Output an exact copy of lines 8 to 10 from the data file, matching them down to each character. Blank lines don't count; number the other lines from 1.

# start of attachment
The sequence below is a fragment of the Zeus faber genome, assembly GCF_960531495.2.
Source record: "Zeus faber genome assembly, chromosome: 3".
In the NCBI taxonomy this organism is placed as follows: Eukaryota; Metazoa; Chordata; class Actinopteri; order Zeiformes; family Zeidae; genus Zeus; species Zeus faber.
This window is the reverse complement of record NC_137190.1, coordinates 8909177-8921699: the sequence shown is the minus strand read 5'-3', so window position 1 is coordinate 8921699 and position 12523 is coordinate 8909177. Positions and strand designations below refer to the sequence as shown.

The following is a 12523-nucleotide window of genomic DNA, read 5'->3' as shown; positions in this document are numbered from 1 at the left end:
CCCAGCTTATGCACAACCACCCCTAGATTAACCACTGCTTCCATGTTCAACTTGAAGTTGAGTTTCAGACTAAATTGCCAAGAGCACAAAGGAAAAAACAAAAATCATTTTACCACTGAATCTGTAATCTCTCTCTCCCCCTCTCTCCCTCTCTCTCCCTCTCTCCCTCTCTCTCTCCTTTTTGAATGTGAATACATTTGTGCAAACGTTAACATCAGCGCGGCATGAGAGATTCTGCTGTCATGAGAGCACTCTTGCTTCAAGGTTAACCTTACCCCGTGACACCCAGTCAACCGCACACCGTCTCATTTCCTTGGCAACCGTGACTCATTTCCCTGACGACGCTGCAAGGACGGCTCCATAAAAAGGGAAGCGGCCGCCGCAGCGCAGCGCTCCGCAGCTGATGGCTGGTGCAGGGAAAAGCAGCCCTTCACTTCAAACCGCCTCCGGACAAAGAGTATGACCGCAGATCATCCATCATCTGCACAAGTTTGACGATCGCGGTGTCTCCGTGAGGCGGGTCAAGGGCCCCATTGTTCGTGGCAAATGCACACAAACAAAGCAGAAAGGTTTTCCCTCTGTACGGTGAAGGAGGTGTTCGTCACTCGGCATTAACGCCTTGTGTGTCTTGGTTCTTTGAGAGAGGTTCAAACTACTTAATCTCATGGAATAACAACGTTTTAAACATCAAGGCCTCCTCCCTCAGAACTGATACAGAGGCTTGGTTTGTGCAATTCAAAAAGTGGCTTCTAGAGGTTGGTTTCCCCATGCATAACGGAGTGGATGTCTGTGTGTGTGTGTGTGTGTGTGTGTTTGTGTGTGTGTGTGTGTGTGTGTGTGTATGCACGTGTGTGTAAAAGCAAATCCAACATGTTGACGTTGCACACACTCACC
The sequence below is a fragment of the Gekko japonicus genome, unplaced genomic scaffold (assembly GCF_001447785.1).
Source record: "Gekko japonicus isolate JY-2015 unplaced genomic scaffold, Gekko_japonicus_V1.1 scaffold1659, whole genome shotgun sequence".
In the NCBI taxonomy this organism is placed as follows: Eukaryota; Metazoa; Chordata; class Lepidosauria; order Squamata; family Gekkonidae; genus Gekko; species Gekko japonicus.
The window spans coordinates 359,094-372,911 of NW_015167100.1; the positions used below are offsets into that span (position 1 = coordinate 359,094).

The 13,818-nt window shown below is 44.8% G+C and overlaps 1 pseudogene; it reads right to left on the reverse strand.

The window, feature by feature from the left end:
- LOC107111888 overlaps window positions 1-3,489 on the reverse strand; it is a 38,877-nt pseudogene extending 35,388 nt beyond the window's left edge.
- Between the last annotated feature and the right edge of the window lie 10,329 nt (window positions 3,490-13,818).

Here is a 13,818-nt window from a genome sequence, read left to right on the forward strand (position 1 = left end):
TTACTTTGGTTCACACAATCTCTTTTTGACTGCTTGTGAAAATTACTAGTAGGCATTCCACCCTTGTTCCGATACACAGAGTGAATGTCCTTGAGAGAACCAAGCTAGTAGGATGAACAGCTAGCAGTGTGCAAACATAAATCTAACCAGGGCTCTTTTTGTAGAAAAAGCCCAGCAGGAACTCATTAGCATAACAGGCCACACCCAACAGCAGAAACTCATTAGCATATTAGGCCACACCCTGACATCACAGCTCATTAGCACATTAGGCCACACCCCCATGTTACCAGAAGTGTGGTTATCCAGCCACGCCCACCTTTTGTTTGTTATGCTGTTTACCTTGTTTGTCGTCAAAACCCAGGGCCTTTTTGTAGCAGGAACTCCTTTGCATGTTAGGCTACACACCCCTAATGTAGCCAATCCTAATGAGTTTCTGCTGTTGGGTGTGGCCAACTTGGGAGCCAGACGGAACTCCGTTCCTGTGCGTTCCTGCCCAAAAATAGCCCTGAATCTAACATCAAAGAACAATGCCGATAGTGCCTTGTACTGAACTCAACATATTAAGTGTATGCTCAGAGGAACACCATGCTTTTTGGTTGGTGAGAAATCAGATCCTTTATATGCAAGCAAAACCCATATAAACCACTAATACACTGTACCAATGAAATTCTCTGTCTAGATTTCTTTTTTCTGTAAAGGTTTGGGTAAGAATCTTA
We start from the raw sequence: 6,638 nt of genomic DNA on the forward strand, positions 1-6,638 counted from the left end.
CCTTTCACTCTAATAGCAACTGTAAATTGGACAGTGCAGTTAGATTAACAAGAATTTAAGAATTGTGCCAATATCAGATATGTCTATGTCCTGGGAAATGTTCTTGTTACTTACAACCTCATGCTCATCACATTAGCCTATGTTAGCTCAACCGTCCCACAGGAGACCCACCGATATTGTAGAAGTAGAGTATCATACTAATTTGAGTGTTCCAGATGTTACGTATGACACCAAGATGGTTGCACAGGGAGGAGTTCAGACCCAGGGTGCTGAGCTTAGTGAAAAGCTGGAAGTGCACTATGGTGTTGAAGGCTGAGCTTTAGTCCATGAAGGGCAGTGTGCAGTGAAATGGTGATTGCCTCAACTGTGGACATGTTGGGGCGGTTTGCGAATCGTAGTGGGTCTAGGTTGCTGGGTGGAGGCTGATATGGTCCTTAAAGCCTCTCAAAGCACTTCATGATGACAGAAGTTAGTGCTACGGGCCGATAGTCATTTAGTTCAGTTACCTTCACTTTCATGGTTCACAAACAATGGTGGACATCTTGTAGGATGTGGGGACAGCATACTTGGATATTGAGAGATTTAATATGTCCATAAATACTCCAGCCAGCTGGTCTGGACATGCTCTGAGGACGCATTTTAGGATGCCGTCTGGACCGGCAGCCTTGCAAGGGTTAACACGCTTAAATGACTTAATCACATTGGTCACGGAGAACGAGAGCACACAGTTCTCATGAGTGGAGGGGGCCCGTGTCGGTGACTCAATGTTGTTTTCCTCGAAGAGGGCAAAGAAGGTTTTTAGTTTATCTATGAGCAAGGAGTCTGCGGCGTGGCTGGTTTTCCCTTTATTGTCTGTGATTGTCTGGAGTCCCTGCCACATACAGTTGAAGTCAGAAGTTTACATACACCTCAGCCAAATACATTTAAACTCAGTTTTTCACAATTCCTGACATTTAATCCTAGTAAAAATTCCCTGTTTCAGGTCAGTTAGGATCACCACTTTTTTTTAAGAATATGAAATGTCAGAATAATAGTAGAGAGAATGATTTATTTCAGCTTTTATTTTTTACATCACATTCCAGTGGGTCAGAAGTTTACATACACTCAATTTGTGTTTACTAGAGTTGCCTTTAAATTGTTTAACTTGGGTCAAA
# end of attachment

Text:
Source record: "Gekko japonicus isolate JY-2015 unplaced genomic scaffold, Gekko_japonicus_V1.1 scaffold1659, whole genome shotgun sequence".
In the NCBI taxonomy this organism is placed as follows: Eukaryota; Metazoa; Chordata; class Lepidosauria; order Squamata; family Gekkonidae; genus Gekko; species Gekko japonicus.
The window spans coordinates 359,094-372,911 of NW_015167100.1; the positions used below are offsets into that span (position 1 = coordinate 359,094).